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Deal of the Week (Dec 01, 2006) Click here for Archives

The Auction:
West   North   East   South
                       3     pass
pass     dbl      pass    3NT
all pass

You take the East seat in this defensive problem, playing IMPs. You open the bidding with a 3 preempt, South and East pass. North reopens with a double, and South's 3NT ends the auction. Partner dutifully leads the 3. Before reading on, you should think through your defense.

If declarer has 9 top tricks, there is nothing you can do. You therefore assume that declarer does not have 9 top tricks. The obvious move of setting up hearts seems to be a good idea. Let us look at the heart suit in closer detail. The missing hearts are the K, 10, 9 and 2. Unless South has lost his mind, he should have the K for the 3NT bid. Also, declarer cannot have a doubleton heart; partner would lead the 10 from 1093, and the 2 from 1032 or 932. If partner has the singleton 3, prospects are bleak, as the heart suit becomes entryless. The only relevant holding that you should be concerned about is partner having the 32 doubleton. In that scenario, playing the A and continuing with the Q will remove partner's hearts, and the heart suit is as good as dead.

The correct play to trick 1 is the J. This preserves communications with partner. Declarer can with the trick with the K, but when he has to give up the lead, partner can win and put you in with the 2, and you can enjoy all the hearts. You play the J, eagerly thinking about the moment where you cash your lovely hearts. Declarer apparently has done some thinking too, as he ducks the J. What now?

Declarer's play of ducking the heart has confirmed that he does not have 9 top tricks, or he would have simply cashed them. Establishing the hearts would do you no good, as declarer's duck has hampered the defensive communication in the heart suit. The obvious defense that suggests itself is to switch to dummy's weakness, diamonds. Declarer plays the Jack, which is taken by partner's Queen. Partner now returns the 2, you take the Ace and play another diamond. Declarer tries his best by going up with the Ace, and playing a club to the Jack, hoping that you started with a doubleton diamond. That is not to be, as you win the ♣Q and play a diamond to your partner for the setting trick. A very nice defense from both you and your partner, for one down.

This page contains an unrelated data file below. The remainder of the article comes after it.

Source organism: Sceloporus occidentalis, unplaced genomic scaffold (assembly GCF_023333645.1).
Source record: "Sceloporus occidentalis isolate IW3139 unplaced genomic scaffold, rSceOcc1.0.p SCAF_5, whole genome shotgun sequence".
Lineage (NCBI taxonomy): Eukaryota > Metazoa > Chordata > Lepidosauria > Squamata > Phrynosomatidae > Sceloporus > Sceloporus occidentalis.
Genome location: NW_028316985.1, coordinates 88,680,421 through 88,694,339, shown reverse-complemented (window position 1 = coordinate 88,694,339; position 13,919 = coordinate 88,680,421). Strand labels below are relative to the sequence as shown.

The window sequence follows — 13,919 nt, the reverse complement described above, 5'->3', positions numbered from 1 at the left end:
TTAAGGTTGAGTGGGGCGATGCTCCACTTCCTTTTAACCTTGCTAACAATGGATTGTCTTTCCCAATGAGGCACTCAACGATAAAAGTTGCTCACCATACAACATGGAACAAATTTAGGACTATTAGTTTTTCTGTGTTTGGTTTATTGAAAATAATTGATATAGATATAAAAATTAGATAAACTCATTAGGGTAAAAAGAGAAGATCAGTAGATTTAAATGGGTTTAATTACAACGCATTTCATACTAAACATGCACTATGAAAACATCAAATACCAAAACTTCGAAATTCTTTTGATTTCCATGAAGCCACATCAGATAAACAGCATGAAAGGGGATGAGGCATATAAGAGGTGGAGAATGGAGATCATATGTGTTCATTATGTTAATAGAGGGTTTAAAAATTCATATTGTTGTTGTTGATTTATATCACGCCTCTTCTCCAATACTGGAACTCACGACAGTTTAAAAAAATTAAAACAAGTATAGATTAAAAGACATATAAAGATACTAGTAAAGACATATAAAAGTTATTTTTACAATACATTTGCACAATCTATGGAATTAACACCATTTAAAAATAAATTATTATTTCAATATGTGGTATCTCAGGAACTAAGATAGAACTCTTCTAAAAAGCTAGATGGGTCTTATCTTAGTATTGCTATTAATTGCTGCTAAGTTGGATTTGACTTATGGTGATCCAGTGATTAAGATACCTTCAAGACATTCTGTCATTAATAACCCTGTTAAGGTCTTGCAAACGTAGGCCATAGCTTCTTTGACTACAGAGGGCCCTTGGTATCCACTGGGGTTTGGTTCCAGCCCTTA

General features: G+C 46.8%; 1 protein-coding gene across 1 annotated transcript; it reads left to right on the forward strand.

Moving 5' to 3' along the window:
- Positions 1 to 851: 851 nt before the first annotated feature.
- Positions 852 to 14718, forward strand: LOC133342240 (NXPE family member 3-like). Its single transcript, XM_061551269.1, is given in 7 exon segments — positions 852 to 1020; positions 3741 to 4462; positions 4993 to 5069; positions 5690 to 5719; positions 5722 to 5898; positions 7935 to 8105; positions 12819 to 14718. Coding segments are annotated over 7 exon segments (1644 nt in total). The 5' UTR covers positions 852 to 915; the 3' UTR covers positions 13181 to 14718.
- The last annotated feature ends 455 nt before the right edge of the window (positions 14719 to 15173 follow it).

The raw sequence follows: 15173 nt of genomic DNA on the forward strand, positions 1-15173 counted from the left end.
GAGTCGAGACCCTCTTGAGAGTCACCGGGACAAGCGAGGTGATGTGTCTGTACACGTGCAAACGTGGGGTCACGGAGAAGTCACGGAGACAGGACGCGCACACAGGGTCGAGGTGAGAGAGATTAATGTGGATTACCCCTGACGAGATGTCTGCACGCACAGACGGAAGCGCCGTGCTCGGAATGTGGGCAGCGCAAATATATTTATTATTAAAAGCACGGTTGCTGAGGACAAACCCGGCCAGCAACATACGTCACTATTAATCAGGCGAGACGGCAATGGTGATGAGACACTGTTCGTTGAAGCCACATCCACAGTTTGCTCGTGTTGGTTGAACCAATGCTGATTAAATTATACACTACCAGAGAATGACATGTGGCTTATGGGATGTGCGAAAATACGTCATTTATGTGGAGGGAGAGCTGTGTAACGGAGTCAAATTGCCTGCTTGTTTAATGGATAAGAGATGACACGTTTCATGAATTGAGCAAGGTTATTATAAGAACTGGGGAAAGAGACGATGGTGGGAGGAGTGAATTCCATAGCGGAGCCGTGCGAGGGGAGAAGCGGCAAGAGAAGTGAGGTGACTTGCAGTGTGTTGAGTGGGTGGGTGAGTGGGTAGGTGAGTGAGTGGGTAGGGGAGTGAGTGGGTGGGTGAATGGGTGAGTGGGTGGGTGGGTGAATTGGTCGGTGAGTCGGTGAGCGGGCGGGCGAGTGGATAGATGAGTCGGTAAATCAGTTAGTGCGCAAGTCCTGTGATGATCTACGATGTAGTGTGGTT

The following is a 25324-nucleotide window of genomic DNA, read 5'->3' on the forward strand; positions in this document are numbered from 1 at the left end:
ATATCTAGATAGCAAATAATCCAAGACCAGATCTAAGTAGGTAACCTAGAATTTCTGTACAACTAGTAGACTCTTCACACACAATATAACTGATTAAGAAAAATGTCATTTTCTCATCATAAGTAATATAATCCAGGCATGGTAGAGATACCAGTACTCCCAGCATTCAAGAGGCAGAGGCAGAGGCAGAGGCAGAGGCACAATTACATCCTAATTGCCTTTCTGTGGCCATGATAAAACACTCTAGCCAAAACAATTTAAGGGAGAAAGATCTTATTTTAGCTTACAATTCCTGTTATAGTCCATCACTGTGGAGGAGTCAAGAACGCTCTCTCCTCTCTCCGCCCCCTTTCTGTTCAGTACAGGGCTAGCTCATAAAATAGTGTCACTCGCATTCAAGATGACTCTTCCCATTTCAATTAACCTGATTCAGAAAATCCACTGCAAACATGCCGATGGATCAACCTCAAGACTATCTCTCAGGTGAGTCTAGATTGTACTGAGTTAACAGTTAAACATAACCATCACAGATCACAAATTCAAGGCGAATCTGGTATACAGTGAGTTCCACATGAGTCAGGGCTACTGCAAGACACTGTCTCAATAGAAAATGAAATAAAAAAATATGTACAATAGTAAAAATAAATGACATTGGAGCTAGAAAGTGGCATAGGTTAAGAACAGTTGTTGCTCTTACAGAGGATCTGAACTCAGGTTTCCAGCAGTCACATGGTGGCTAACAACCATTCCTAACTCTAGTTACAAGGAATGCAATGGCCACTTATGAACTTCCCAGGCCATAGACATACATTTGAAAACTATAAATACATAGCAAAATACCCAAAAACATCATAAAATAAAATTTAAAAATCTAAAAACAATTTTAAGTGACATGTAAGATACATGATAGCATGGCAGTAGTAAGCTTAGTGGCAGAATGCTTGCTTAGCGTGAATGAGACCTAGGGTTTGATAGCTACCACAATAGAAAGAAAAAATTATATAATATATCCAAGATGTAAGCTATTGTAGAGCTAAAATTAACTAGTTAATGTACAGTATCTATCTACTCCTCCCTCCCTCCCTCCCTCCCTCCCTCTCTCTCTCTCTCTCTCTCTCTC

Q10974 Deal  83
 32  AQJ7654
 KQ4  763
 K92  Q

This is not a difficult hand compared to most of the other deals of the week. It is easy to get careless though, and play the A at trick 1, or continue with the A and a heart when declarer ducks the J.

Bridge Baron's double dummy solver confirms that this is the only line of defense to beat the contract. Both you and your partner had to be alert and find the cooperative defense to beat the contract.
Par Contract Analysis:
The par contract on this deal is 4♣ by North-South.

Bridge Baron deal No : N1938-21791-74544-13602-86401-77456

You can download this deal in PPL format, and view it with Bridge Baron here :
Deal Of The Week
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